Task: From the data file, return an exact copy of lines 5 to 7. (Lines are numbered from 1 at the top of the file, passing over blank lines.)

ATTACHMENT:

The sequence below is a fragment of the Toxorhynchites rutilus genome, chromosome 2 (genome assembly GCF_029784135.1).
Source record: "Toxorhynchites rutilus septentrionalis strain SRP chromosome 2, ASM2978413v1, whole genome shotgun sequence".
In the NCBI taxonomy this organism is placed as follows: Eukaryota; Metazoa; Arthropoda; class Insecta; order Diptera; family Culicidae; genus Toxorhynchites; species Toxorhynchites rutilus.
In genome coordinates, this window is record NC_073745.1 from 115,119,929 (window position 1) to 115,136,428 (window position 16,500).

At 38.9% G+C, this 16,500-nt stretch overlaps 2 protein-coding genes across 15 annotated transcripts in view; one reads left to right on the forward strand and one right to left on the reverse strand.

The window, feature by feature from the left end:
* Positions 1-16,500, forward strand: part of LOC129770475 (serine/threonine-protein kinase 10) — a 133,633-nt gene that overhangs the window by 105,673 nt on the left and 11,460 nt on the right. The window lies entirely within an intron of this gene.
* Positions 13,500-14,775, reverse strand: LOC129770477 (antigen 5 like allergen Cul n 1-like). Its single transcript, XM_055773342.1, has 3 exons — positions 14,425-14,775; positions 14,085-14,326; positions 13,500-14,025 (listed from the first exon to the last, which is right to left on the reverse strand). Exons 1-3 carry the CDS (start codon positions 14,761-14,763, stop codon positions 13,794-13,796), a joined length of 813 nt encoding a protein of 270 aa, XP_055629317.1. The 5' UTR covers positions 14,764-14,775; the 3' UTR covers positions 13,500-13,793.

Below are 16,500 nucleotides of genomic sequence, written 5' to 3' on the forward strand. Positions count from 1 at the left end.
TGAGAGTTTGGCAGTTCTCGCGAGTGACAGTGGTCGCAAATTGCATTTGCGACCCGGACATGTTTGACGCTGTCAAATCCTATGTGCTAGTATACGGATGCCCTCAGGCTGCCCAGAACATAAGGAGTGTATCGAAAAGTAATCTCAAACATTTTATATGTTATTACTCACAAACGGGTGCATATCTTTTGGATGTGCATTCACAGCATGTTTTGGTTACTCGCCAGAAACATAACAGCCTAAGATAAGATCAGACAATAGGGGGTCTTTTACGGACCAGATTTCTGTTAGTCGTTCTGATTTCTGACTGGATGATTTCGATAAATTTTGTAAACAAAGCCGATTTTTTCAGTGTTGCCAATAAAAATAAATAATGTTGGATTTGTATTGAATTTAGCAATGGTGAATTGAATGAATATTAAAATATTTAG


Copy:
At 38.9% G+C, this 16,500-nt stretch overlaps 2 protein-coding genes across 15 annotated transcripts in view; one reads left to right on the forward strand and one right to left on the reverse strand.

The window, feature by feature from the left end:
* Positions 1-16,500, forward strand: part of LOC129770475 (serine/threonine-protein kinase 10) — a 133,633-nt gene that overhangs the window by 105,673 nt on the left and 11,460 nt on the right. The window lies entirely within an intron of this gene.